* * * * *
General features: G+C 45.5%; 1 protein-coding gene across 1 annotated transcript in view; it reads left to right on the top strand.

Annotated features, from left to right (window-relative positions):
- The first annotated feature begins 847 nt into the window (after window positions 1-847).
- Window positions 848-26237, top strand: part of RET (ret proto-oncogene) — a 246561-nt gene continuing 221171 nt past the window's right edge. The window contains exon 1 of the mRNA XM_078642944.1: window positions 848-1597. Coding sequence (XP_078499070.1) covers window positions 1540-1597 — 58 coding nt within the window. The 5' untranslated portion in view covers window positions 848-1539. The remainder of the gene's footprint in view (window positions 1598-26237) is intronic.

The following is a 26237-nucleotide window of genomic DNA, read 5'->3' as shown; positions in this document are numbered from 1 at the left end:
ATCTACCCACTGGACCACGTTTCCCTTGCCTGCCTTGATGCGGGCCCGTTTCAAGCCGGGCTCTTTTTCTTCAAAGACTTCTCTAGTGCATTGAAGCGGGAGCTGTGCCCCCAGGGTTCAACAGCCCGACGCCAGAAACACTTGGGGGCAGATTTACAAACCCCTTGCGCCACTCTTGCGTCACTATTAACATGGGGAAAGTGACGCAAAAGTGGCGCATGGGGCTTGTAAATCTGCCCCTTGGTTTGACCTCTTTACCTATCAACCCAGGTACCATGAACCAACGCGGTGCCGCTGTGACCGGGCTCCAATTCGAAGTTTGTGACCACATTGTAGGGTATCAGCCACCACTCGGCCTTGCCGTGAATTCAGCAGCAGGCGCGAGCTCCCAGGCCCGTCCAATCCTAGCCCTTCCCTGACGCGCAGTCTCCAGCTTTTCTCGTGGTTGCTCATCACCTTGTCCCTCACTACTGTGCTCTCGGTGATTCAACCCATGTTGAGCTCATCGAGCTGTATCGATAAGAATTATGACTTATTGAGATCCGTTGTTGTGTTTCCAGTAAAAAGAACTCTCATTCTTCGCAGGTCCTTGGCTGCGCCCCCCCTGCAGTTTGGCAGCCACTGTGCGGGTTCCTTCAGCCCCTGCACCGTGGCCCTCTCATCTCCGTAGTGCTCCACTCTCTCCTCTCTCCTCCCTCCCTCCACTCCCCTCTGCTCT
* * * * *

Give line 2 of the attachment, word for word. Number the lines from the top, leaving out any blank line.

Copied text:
Annotated features, from left to right (window-relative positions):